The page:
Rising production costs, plant shutdowns, and uncertainty in supply are likely to accelerate global buyers’ shift away from China. Companies are lining up alternate raw material sources. For advanced intermediates, the companies are looking for alternatives in India, Europe, and the U.S. Moreover, some multinational companies that have capacities and knowhow have started exploring recommissioning API facilities.
The environment clean-up program is expected to be a key driver of industrial consolidation, especially in steel, papermaking, and pharmaceuticals. With costs rising due to wages, land, and pollution curbing measures, China’s manufacturers have to invest and upgrade to survive. Small- and medium-sized companies find it very difficult to keep up-to-date with the ongoing regulatory changes and meet public audit requirements. Therefore, they fail to perform well in the industry and ultimately shut down.
China Vitamin Market Scenario
More than 90% of the world’s vitamin C is manufactured in China. However, the vitamin industry is one of the most heavily polluting industries, besides chemicals, cement, and pharmaceutical industries. Thus, environmental protection measures are forcing all Chinese vitamin manufacturers to limit production, which has a massive effect on the output of vitamins.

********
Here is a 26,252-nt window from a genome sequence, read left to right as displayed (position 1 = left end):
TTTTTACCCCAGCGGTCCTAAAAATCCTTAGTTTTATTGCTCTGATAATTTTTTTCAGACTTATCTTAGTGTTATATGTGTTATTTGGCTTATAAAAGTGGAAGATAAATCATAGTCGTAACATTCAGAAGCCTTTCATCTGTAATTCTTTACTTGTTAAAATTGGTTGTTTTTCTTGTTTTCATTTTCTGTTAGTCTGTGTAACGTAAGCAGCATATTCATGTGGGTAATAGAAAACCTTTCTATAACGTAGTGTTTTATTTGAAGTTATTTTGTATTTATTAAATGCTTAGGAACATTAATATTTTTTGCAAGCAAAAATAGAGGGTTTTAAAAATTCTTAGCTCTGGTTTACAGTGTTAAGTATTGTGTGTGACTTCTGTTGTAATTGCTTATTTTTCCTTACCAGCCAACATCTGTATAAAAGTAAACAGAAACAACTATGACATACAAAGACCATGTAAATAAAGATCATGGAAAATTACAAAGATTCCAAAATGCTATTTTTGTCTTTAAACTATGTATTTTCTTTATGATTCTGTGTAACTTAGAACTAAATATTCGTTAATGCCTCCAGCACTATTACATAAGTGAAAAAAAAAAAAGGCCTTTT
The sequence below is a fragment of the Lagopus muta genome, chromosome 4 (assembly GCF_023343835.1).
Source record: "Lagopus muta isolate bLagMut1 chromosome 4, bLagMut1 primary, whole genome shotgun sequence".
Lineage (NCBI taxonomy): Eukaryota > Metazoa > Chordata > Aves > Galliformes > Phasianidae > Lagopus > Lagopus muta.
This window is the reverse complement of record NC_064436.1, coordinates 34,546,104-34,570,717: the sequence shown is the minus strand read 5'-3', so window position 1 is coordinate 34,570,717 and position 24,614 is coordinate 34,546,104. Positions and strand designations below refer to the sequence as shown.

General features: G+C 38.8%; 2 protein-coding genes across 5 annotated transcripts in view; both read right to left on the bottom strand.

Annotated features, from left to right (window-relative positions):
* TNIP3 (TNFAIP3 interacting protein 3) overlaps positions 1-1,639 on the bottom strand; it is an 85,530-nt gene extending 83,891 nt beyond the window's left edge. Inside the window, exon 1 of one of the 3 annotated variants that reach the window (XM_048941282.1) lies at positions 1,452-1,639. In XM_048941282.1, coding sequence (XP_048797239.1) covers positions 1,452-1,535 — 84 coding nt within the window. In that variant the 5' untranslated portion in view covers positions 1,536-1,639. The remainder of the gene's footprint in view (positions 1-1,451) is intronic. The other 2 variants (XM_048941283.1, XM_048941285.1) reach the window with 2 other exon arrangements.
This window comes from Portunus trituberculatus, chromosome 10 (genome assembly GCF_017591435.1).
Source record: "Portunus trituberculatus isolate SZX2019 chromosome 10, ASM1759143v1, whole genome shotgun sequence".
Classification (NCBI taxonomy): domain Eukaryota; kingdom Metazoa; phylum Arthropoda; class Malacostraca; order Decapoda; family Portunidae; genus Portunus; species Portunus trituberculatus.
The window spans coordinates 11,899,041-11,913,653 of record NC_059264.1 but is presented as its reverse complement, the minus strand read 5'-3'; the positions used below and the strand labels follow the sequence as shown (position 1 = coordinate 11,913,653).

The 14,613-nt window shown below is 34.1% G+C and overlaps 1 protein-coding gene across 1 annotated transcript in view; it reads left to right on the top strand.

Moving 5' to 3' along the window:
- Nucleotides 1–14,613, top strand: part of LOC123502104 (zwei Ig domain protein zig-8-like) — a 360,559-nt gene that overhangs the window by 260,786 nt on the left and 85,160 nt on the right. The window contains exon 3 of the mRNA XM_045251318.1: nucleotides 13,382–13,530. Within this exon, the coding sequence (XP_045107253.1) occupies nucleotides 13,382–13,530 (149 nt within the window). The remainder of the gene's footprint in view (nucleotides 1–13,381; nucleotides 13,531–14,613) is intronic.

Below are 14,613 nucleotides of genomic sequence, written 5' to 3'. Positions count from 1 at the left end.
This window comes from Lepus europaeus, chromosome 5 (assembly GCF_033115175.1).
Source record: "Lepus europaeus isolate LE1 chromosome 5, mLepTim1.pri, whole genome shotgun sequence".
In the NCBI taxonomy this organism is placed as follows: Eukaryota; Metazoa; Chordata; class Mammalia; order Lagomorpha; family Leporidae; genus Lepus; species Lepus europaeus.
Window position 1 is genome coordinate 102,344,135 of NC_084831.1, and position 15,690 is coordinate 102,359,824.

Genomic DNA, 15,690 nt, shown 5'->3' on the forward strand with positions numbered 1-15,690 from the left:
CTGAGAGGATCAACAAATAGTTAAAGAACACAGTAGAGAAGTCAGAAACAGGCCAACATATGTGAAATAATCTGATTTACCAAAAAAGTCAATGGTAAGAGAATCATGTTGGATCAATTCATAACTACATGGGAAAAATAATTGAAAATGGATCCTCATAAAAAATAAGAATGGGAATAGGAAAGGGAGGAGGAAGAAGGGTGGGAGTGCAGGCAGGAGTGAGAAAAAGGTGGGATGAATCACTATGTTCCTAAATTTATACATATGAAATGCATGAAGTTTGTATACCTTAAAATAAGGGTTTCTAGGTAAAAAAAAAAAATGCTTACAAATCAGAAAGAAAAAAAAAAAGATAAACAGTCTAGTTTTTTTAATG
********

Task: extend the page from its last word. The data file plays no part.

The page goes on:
Sodium ascorbate, the key starting material (KSM) for making vitamin C tablets, comes from China. The environmental law enforcement has not only led to a rise in the prices of raw materials, but has also resulted in supply disruptions. Hence, vitamin C is in short supply.
Environmental pollution has hit hard China’s vitamin C production volume, resulting in a 30% decrease; vitamin C prices increased from $6.4/kg in H1 2017 to between $8/kg and $9/kg in H1 2018.
Vitamin A and E supplies are going to be very short through the first part of 2018. Suppliers are even saying the sky is the limit on pricing.
Global pharmaceutical companies rely heavily on Chinese manufacturers for numerous APIs. Although APIs are mostly sourced from the top players with expertise in their processes and strict environmental protection protocols, there are cases of supply security threats, which could also arise from intermediates being sourced from some small and mid-sized players.
Furthermore, the environment protection tax and the rise in labor costs make us rethink about procuring raw materials primarily from China. To secure the supply chain and mitigate the risk involved in continuous raw materials supply, the Procurement Organization should go for dual sourcing, especially from manufacturers of different countries of origin.